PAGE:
Commenter Nekto2 asks why there is no mouse action associated with "click both buttons at the same time".

The window manager doesn't fire a special event for both mouse buttons held down simultaneously like it does for double-clicks. As with higher-order clicks, mouse chording is something that you have to put together yourself from the basic mouse events that the window manager generates. Add these lines to our scratch program:

void OnButtonDown(HWND hwnd, BOOL fDoubleClick,
                  int x, int y, UINT keyFlags)
{
  if ((keyFlags & (MK_LBUTTON | MK_RBUTTON)) ==
                      (MK_LBUTTON | MK_RBUTTON))
  {
    MessageBeep(IDOK);
  }
}

// Add to WndProc
    HANDLE_MSG(hwnd, WM_LBUTTONDOWN, OnButtonDown);
    HANDLE_MSG(hwnd, WM_RBUTTONDOWN, OnButtonDown);

When you run this program, it beeps when both the left and right mouse buttons are pressed.

Note that the program does not require the two button presses take place simultaneously. Most people do not have the dexterity to push the two buttons at precisely the same instant in time. (Especially since Einstein taught us that simultaneity is relative anyway.)

Why don't more programs use chording?

Recall that the semantics of double-clicking should be an extension of the single-click so that your program can perform the single-click action immediately (providing positive feedback to the user that the click was recognized), and then continue to the double-click action if a second click comes in. For example, a common pattern is for the single-click to select the clicked-on item and the double-click to launch it. You can stop at the first click and the result still makes sense. For chords, you have to have two stopping points, one if the user left-clicks and stops, and another if the user right-clicks and stops. Coming up with a chord action that is compatible with both stopping points requires more effort.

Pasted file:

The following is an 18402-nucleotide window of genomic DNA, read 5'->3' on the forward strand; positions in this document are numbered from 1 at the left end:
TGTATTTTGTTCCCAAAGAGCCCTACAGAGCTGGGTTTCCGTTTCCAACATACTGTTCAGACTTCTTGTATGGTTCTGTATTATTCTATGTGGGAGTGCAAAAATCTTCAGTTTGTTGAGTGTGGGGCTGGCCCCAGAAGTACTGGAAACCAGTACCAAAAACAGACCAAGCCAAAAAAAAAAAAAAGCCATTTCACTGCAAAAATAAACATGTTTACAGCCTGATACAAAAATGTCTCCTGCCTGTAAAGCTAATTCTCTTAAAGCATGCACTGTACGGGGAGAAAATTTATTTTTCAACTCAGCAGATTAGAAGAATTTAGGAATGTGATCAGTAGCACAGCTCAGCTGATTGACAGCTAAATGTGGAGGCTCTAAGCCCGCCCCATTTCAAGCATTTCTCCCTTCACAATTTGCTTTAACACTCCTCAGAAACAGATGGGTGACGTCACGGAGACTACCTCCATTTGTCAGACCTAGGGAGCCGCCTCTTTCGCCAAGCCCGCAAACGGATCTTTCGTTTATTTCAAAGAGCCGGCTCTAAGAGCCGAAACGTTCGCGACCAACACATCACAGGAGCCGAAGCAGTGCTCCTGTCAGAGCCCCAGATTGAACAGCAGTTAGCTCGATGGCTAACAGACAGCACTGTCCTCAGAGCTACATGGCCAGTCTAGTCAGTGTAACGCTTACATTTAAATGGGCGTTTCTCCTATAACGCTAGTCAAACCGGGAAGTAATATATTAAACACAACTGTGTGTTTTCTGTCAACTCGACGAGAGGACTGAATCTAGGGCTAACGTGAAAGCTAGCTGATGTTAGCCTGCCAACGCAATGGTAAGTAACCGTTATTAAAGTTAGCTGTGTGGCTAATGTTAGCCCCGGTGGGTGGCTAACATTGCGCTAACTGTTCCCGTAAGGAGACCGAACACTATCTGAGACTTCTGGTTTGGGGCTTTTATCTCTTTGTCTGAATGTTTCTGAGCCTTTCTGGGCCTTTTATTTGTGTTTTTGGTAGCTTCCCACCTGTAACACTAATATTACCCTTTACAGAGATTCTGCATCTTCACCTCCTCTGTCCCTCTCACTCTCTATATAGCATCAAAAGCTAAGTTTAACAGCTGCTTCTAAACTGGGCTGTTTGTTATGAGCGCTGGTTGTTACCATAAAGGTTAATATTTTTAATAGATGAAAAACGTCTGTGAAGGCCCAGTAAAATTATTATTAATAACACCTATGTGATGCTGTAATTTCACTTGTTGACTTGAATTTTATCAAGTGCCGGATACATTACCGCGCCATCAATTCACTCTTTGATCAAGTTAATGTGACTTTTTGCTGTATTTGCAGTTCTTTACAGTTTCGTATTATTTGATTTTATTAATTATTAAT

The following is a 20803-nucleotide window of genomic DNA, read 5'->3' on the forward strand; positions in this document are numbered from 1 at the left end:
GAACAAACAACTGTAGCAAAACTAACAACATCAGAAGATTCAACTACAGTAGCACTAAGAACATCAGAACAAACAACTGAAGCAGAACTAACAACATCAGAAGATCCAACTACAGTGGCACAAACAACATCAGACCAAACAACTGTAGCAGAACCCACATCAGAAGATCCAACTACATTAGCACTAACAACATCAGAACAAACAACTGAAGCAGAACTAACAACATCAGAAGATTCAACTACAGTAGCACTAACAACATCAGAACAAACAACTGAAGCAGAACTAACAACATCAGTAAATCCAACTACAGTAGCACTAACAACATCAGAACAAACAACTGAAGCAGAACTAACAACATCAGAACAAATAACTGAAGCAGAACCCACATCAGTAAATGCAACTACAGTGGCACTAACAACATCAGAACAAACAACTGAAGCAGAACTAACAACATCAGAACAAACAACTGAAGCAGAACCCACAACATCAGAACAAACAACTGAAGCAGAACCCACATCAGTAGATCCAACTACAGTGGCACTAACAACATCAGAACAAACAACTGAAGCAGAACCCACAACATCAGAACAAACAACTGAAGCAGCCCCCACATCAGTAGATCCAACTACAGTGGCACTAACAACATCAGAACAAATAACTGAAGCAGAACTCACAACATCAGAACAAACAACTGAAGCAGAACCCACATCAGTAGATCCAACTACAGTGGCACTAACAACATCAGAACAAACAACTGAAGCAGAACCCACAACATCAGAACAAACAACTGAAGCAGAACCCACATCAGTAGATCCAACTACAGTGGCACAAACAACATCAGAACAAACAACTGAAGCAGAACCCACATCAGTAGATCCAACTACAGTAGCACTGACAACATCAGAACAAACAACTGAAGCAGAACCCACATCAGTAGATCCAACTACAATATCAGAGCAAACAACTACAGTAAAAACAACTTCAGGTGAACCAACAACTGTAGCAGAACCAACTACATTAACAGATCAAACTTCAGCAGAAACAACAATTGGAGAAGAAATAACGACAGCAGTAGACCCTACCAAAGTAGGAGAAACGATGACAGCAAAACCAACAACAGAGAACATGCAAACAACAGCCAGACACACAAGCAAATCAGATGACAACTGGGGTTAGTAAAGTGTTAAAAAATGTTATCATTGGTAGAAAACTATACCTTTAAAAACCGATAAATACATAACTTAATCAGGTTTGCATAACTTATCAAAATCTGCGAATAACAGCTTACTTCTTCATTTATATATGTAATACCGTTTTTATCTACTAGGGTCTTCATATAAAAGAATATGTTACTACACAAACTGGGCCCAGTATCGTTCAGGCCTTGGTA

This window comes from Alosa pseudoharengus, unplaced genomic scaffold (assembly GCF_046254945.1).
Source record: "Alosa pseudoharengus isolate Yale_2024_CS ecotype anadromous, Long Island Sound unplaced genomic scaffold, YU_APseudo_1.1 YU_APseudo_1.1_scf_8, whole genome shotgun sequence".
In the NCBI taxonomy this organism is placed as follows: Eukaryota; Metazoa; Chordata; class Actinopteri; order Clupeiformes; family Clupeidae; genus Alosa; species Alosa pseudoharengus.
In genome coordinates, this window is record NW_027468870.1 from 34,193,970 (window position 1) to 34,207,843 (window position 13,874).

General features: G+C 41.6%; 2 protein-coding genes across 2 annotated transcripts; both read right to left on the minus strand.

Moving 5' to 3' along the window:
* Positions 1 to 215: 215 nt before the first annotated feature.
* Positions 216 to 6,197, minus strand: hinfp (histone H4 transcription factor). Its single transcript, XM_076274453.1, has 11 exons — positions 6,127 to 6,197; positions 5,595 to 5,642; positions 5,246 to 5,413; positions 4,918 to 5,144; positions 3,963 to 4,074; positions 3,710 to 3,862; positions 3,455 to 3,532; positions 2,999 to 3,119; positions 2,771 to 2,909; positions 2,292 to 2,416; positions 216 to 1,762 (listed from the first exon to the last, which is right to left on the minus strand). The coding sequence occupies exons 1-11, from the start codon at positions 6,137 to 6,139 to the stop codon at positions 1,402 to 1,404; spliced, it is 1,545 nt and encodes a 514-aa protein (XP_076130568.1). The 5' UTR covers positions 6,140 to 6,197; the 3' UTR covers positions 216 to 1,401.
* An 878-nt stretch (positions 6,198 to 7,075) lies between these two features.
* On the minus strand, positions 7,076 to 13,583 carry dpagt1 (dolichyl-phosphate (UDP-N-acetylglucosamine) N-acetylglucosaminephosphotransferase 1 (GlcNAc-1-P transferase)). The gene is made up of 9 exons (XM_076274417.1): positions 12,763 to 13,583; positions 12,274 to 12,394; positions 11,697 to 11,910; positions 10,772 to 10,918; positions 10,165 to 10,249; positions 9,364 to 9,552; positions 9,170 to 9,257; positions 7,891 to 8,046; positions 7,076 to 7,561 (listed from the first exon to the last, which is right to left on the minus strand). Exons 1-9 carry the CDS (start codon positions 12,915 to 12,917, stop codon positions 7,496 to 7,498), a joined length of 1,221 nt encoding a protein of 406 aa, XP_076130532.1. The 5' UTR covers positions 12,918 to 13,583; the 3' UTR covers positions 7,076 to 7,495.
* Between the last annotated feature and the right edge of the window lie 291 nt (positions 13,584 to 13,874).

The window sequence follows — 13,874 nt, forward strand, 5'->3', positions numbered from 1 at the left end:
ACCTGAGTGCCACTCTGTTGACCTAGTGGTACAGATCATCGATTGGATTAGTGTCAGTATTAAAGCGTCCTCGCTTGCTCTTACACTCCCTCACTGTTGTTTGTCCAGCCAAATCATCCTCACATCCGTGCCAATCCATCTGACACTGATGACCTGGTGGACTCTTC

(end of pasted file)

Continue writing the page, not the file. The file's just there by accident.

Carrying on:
Another reason why many people choose to avoid chords in their user interface design is that chording requires more dexterity, and many users simply don't have the fine motor control necessary to pull it off without accidentally invoking some other action (such as a drag). Chording is also cumbersome to emulate with MouseKeys, so you run afoul of accessibility issues.

Still, there's nothing technically preventing you from using chording in your program. If you want to code it up, then more power to you.